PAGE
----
How Kaggle Is Changing How We Work

Like it or not, hyper-efficient job markets are on their way.

The job fair of the future (Facebook).

The technology industry loves its laws. There's Moore's Law of processing power, Metcalfe's Law of networks, and Gilder's Law about bandwidth.

And then there's Joy's Law, a more obscure truism named after Sun Microsystems co-founder Bill Joy. "No matter who you are," Joy is said to have said, "most of the smartest people work for somebody else."

For decades this koan about the scarcity of labor and expertise has held true, because of both economics and geography. The problem isn't merely the cost of hiring the smartest people, but the other frictions in the labor market that prevent companies from finding the right people, knowledge- and skills-wise.

But Joy's Law may not be sacred for much longer. A new wave of startups are bringing innovation to several labor markets, making the smartest people in the world available and employable by anybody (for a price). There's no better example of this than Kaggle.

Founded in 2010, Kaggle is an online platform for data-mining and predictive-modeling competitions. A company arranges with Kaggle to post a dump of data with a proposed problem, and the site's community of computer scientists and mathematicians -- known these days as data scientists -- take on the task, posting proposed solutions.

Importantly, competitors don't just get one crack at the problem; they can revise their submissions until a deadline, driving themselves and the community towards better solutions. "The level of accuracy increases, and they all tend to converge on the same solution," explains Anthony Goldbloom, Kaggle's co-founder and CEO.

Companies as varied as MasterCard, Pfizer, Allstate, and Facebook (not to mention NASA) have all created competitions. GE sponsored a contest to give airline pilots tools to make more efficient flight plans en route. Health technology company Practice Fusion funded another challenge to identify patients with Type 2 diabetes based on de-identified medical records.

Prizes for the winning solution have ranged from $3,000 to $250,000. A $3 million prize, offered by the Heritage Provider Network for the best prediction of which patients will be admitted to a hospital within the next year, based on historical claims data, closed last week, and the winner will be announced in June at the Health Datapalooza.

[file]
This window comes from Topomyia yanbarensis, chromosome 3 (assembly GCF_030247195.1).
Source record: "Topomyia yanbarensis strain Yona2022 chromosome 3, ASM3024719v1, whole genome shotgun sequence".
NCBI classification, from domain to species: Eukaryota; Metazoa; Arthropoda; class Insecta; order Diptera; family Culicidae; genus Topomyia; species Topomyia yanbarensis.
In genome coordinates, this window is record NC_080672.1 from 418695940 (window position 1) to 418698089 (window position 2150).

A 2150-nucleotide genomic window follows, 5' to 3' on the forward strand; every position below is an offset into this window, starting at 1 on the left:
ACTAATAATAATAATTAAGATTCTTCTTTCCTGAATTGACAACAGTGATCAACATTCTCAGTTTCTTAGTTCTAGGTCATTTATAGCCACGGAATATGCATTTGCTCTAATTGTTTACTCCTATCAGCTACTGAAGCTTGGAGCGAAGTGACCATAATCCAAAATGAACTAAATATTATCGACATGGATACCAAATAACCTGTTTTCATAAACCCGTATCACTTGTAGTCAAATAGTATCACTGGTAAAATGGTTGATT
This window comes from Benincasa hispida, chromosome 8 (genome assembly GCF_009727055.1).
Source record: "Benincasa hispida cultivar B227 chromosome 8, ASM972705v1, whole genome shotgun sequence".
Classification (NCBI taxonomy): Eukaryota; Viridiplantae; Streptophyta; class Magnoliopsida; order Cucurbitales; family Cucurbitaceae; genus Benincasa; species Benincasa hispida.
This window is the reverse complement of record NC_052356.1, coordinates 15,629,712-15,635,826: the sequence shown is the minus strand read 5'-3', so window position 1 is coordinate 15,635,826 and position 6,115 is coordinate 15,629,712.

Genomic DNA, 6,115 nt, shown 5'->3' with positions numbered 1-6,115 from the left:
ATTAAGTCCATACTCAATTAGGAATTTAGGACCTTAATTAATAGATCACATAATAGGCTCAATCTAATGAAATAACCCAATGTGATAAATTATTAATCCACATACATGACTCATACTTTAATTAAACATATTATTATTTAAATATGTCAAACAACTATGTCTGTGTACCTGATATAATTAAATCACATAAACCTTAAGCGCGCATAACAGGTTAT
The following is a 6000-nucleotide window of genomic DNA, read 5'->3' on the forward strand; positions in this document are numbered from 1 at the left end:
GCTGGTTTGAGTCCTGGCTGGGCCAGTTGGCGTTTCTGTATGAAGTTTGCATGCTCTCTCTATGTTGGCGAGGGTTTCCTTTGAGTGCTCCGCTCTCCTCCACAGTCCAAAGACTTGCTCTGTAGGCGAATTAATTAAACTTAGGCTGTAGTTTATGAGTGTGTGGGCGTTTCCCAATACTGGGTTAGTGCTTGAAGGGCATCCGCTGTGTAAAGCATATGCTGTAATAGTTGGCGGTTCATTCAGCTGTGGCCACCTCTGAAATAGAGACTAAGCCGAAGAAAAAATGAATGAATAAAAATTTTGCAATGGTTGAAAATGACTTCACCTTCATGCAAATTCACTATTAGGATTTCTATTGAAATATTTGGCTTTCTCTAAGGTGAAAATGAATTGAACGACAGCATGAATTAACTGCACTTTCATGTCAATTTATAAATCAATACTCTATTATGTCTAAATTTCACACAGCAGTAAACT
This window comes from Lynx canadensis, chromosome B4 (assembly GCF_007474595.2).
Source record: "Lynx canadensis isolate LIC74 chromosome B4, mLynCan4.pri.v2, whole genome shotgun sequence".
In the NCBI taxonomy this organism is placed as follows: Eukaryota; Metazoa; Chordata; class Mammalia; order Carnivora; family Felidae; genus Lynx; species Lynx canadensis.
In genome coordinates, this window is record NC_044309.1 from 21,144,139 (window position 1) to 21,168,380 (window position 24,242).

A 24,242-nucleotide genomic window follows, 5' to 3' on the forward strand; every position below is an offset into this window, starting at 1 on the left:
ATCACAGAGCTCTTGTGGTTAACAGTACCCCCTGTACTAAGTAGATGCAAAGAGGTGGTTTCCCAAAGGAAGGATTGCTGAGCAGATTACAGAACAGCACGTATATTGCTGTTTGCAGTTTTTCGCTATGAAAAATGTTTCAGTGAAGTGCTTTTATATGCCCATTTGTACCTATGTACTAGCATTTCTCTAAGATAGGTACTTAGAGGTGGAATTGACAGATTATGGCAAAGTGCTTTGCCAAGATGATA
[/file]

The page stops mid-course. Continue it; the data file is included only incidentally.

The key to Kaggle is the community: 85,000 data scientists (who knew there were that many data scientists in the world!) have entered competitions, and each is ranked according to their skill and results in competitions. Xavier Conort, a French actuary living in Singapore, holds the Number One spot (he's won 6 prizes and come in the top 10 percent a dozen times). As I'm writing this, Joshua Moskowitz, an American who joined 9 minutes ago, is at the other end of the pecking order. Just wait till Joshua starts competing, though; he could be a challenge Xavier in a matter of months.

That everyone-has-a-chance ethos means that any competitor, no matter how isolated they may be, can judge their talents against the top rank of their field. What's more, in the company's forums competitors can swap techniques and hone their skills. Goldbloom says that a good programmer can work their way up the ladder fairly quickly, by scoring well in two or three competitions.

The really disruptive thing about Kaggle, though, comes through the company's new service, Kaggle Connect. Here, Kaggle acts as a match-maker, where customers with a specific problem can hire a specific data scientist well-suited to their problem; candidates are drawn the top tier of Kaggle participants: the top 1/2 of 1 percent, or about 500 data scientists.

Which means that now you can hire Xavier, or one of the other best data scientists in the world -- if you can afford them. Or, if you'd rather pay less, you can go down the tail to people less highly ranked, but still with the Kaggle seal of approval.